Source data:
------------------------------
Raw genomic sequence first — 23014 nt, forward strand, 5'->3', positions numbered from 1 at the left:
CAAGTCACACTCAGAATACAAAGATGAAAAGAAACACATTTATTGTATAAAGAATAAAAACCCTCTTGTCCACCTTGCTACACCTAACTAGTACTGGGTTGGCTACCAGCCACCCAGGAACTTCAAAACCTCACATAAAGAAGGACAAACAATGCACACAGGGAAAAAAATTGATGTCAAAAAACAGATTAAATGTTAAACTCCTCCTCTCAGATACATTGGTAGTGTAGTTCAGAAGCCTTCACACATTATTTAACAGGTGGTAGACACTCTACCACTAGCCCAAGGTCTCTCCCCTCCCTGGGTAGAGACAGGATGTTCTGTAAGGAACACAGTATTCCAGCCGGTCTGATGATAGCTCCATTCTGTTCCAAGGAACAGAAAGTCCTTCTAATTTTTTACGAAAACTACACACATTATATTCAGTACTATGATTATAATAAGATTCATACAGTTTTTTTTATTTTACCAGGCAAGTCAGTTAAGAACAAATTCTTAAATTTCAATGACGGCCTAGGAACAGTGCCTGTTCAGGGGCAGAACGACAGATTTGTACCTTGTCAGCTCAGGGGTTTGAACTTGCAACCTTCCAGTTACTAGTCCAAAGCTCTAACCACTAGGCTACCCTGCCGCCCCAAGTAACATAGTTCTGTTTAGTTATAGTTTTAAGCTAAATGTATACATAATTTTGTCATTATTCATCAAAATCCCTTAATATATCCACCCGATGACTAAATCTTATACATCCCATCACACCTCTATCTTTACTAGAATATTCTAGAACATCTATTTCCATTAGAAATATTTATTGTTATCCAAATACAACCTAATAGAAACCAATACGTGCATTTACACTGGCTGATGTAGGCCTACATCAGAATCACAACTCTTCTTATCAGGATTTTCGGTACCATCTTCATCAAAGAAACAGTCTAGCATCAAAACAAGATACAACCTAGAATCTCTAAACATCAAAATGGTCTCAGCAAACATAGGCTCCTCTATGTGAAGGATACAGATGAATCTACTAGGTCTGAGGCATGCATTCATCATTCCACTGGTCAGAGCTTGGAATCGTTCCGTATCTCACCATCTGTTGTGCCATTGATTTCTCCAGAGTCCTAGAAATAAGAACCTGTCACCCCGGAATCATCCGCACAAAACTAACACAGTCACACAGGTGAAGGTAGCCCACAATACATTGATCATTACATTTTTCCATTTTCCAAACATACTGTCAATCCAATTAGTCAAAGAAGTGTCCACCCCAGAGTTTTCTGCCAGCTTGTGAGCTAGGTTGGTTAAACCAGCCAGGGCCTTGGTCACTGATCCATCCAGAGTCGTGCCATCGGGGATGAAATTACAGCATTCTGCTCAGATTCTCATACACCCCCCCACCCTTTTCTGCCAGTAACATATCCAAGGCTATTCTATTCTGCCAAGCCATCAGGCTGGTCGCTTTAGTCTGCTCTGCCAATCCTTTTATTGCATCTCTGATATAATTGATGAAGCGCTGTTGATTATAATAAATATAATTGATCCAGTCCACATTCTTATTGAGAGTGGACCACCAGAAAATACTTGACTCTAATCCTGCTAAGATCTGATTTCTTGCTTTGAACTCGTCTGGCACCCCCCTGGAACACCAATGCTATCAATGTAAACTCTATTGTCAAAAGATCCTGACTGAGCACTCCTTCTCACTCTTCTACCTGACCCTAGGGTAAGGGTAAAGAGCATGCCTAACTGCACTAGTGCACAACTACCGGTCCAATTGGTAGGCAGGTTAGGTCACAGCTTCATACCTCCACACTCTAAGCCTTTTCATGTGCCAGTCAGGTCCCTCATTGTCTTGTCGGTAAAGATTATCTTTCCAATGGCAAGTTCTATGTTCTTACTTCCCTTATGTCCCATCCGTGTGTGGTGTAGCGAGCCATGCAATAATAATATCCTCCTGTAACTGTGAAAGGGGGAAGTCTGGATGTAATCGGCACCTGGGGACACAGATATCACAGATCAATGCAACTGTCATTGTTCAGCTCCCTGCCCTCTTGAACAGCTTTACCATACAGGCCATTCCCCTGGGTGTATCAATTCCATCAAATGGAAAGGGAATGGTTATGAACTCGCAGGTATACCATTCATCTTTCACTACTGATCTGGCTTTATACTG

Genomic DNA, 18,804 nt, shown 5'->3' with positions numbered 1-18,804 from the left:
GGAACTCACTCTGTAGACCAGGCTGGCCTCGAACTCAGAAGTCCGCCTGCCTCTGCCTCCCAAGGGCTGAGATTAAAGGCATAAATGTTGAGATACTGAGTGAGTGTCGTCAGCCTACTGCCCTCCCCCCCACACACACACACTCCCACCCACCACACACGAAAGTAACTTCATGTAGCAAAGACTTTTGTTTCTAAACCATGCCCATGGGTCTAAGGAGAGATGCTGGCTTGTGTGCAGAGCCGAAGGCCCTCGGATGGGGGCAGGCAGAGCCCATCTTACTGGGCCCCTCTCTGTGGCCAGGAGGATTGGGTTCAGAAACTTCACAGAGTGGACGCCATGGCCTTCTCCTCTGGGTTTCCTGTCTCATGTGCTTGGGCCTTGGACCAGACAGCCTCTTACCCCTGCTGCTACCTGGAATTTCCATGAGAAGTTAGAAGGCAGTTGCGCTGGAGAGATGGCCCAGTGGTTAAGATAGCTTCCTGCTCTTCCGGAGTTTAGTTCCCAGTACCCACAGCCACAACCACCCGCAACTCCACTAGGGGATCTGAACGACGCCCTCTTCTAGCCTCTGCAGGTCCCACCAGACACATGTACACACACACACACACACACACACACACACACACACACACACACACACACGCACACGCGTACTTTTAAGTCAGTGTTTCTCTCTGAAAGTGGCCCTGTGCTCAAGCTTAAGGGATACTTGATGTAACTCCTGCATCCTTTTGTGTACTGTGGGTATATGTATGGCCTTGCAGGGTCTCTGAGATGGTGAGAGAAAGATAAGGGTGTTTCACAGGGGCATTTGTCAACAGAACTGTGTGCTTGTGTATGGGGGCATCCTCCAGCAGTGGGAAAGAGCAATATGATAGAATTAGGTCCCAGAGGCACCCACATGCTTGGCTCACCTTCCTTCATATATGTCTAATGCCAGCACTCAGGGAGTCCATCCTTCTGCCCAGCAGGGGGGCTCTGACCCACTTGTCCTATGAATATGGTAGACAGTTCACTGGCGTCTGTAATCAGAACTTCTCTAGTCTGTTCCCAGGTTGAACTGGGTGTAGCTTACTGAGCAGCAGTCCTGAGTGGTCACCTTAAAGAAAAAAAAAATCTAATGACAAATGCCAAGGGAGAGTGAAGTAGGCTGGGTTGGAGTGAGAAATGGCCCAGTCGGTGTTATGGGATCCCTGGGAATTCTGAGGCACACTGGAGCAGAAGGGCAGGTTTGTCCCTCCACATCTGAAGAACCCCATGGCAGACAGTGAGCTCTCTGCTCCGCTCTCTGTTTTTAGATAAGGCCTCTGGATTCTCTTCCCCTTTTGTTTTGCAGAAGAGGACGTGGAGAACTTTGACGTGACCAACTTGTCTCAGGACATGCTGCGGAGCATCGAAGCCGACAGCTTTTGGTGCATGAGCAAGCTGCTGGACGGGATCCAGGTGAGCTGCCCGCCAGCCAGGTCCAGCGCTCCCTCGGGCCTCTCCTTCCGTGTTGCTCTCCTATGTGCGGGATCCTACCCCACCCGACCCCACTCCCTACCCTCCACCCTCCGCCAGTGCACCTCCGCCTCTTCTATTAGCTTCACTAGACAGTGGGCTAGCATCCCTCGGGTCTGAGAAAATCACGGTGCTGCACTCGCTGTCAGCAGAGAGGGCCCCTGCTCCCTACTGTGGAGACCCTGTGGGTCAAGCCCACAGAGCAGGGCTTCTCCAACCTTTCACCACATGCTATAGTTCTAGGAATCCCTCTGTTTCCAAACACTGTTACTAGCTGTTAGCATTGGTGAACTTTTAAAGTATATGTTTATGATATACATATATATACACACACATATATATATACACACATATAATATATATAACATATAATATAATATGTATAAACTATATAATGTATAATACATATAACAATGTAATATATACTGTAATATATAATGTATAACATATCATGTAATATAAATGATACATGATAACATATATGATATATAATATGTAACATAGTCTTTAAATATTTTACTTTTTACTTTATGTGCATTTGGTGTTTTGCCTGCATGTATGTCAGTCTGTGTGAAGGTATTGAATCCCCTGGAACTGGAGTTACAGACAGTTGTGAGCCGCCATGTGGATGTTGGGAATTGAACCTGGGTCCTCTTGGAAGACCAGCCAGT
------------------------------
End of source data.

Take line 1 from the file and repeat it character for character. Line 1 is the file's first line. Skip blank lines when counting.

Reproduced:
Raw genomic sequence first — 23014 nt, forward strand, 5'->3', positions numbered from 1 at the left: